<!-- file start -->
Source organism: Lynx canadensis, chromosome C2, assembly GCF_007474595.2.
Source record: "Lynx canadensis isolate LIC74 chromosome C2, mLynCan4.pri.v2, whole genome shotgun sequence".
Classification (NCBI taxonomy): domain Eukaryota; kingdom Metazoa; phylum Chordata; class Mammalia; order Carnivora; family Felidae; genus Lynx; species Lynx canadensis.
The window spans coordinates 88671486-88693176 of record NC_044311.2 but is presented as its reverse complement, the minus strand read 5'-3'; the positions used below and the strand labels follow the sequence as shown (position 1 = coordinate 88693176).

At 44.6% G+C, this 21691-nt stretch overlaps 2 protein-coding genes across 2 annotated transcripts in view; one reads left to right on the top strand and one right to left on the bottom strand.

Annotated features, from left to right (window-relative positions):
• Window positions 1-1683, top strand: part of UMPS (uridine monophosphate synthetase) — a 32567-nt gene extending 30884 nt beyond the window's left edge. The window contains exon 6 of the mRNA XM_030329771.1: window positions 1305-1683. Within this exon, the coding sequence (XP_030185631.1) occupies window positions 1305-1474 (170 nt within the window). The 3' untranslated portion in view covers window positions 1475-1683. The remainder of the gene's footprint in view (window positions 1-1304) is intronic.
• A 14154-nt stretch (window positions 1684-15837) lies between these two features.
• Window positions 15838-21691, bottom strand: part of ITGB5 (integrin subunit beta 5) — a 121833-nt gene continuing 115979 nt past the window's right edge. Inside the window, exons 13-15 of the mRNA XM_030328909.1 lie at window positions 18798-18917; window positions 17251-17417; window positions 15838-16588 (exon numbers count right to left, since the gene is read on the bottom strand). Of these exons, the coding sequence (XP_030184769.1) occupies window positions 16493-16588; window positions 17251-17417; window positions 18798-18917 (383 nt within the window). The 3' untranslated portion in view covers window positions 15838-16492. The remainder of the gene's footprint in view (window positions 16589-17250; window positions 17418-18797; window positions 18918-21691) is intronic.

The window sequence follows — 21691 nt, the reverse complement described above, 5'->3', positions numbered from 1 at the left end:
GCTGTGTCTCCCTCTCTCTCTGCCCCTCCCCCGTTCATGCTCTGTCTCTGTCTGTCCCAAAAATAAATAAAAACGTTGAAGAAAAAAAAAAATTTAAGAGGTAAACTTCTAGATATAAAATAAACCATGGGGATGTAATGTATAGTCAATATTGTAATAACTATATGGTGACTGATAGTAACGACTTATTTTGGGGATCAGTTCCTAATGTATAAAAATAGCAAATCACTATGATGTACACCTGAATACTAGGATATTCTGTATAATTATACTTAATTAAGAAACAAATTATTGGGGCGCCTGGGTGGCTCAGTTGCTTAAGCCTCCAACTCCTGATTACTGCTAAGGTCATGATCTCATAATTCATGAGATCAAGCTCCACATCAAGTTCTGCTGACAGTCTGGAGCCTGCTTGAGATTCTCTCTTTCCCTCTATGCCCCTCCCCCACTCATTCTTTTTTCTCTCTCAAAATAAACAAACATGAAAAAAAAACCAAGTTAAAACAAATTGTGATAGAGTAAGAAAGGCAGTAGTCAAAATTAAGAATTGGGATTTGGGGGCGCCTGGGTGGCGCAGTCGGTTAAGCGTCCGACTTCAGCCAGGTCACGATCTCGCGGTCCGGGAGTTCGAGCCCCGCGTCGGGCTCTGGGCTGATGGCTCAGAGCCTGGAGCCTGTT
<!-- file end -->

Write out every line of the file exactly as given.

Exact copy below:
Source organism: Lynx canadensis, chromosome C2, assembly GCF_007474595.2.
Source record: "Lynx canadensis isolate LIC74 chromosome C2, mLynCan4.pri.v2, whole genome shotgun sequence".
Classification (NCBI taxonomy): domain Eukaryota; kingdom Metazoa; phylum Chordata; class Mammalia; order Carnivora; family Felidae; genus Lynx; species Lynx canadensis.
The window spans coordinates 88671486-88693176 of record NC_044311.2 but is presented as its reverse complement, the minus strand read 5'-3'; the positions used below and the strand labels follow the sequence as shown (position 1 = coordinate 88693176).

At 44.6% G+C, this 21691-nt stretch overlaps 2 protein-coding genes across 2 annotated transcripts in view; one reads left to right on the top strand and one right to left on the bottom strand.

Annotated features, from left to right (window-relative positions):
• Window positions 1-1683, top strand: part of UMPS (uridine monophosphate synthetase) — a 32567-nt gene extending 30884 nt beyond the window's left edge. The window contains exon 6 of the mRNA XM_030329771.1: window positions 1305-1683. Within this exon, the coding sequence (XP_030185631.1) occupies window positions 1305-1474 (170 nt within the window). The 3' untranslated portion in view covers window positions 1475-1683. The remainder of the gene's footprint in view (window positions 1-1304) is intronic.
• A 14154-nt stretch (window positions 1684-15837) lies between these two features.
• Window positions 15838-21691, bottom strand: part of ITGB5 (integrin subunit beta 5) — a 121833-nt gene continuing 115979 nt past the window's right edge. Inside the window, exons 13-15 of the mRNA XM_030328909.1 lie at window positions 18798-18917; window positions 17251-17417; window positions 15838-16588 (exon numbers count right to left, since the gene is read on the bottom strand). Of these exons, the coding sequence (XP_030184769.1) occupies window positions 16493-16588; window positions 17251-17417; window positions 18798-18917 (383 nt within the window). The 3' untranslated portion in view covers window positions 15838-16492. The remainder of the gene's footprint in view (window positions 16589-17250; window positions 17418-18797; window positions 18918-21691) is intronic.

The window sequence follows — 21691 nt, the reverse complement described above, 5'->3', positions numbered from 1 at the left end:
GCTGTGTCTCCCTCTCTCTCTGCCCCTCCCCCGTTCATGCTCTGTCTCTGTCTGTCCCAAAAATAAATAAAAACGTTGAAGAAAAAAAAAAATTTAAGAGGTAAACTTCTAGATATAAAATAAACCATGGGGATGTAATGTATAGTCAATATTGTAATAACTATATGGTGACTGATAGTAACGACTTATTTTGGGGATCAGTTCCTAATGTATAAAAATAGCAAATCACTATGATGTACACCTGAATACTAGGATATTCTGTATAATTATACTTAATTAAGAAACAAATTATTGGGGCGCCTGGGTGGCTCAGTTGCTTAAGCCTCCAACTCCTGATTACTGCTAAGGTCATGATCTCATAATTCATGAGATCAAGCTCCACATCAAGTTCTGCTGACAGTCTGGAGCCTGCTTGAGATTCTCTCTTTCCCTCTATGCCCCTCCCCCACTCATTCTTTTTTCTCTCTCAAAATAAACAAACATGAAAAAAAAACCAAGTTAAAACAAATTGTGATAGAGTAAGAAAGGCAGTAGTCAAAATTAAGAATTGGGATTTGGGGGCGCCTGGGTGGCGCAGTCGGTTAAGCGTCCGACTTCAGCCAGGTCACGATCTCGCGGTCCGGGAGTTCGAGCCCCGCGTCGGGCTCTGGGCTGATGGCTCAGAGCCTGGAGCCTGTT